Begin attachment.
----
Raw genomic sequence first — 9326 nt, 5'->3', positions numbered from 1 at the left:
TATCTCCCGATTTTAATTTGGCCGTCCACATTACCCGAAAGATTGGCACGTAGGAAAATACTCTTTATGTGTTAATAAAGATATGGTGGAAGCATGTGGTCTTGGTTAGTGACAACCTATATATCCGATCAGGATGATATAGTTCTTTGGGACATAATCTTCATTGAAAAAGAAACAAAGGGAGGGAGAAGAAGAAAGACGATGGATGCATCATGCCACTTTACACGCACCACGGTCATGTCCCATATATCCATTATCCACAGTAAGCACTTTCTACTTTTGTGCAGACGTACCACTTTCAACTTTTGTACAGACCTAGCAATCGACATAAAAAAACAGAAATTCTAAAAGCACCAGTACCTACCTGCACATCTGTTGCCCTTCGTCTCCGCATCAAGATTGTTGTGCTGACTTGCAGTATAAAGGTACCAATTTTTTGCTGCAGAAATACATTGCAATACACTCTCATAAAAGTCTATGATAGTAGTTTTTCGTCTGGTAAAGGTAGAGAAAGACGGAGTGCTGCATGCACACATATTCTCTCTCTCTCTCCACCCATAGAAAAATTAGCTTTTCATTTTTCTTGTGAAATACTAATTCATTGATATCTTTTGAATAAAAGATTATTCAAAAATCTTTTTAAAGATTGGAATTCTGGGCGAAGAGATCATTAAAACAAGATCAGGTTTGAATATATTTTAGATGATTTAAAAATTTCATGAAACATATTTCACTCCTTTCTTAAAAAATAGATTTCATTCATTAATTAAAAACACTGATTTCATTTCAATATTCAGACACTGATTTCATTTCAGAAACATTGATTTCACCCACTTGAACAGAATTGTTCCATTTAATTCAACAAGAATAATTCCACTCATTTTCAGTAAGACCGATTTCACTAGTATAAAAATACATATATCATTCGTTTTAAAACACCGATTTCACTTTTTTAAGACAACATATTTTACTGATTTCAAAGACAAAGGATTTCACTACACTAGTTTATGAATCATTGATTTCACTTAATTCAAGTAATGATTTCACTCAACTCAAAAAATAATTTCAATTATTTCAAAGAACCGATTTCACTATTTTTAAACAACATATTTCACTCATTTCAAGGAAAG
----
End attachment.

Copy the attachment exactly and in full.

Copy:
Raw genomic sequence first — 9326 nt, 5'->3', positions numbered from 1 at the left:
TATCTCCCGATTTTAATTTGGCCGTCCACATTACCCGAAAGATTGGCACGTAGGAAAATACTCTTTATGTGTTAATAAAGATATGGTGGAAGCATGTGGTCTTGGTTAGTGACAACCTATATATCCGATCAGGATGATATAGTTCTTTGGGACATAATCTTCATTGAAAAAGAAACAAAGGGAGGGAGAAGAAGAAAGACGATGGATGCATCATGCCACTTTACACGCACCACGGTCATGTCCCATATATCCATTATCCACAGTAAGCACTTTCTACTTTTGTGCAGACGTACCACTTTCAACTTTTGTACAGACCTAGCAATCGACATAAAAAAACAGAAATTCTAAAAGCACCAGTACCTACCTGCACATCTGTTGCCCTTCGTCTCCGCATCAAGATTGTTGTGCTGACTTGCAGTATAAAGGTACCAATTTTTTGCTGCAGAAATACATTGCAATACACTCTCATAAAAGTCTATGATAGTAGTTTTTCGTCTGGTAAAGGTAGAGAAAGACGGAGTGCTGCATGCACACATATTCTCTCTCTCTCTCCACCCATAGAAAAATTAGCTTTTCATTTTTCTTGTGAAATACTAATTCATTGATATCTTTTGAATAAAAGATTATTCAAAAATCTTTTTAAAGATTGGAATTCTGGGCGAAGAGATCATTAAAACAAGATCAGGTTTGAATATATTTTAGATGATTTAAAAATTTCATGAAACATATTTCACTCCTTTCTTAAAAAATAGATTTCATTCATTAATTAAAAACACTGATTTCATTTCAATATTCAGACACTGATTTCATTTCAGAAACATTGATTTCACCCACTTGAACAGAATTGTTCCATTTAATTCAACAAGAATAATTCCACTCATTTTCAGTAAGACCGATTTCACTAGTATAAAAATACATATATCATTCGTTTTAAAACACCGATTTCACTTTTTTAAGACAACATATTTTACTGATTTCAAAGACAAAGGATTTCACTACACTAGTTTATGAATCATTGATTTCACTTAATTCAAGTAATGATTTCACTCAACTCAAAAAATAATTTCAATTATTTCAAAGAACCGATTTCACTATTTTTAAACAACATATTTCACTCATTTCAAGGAAAG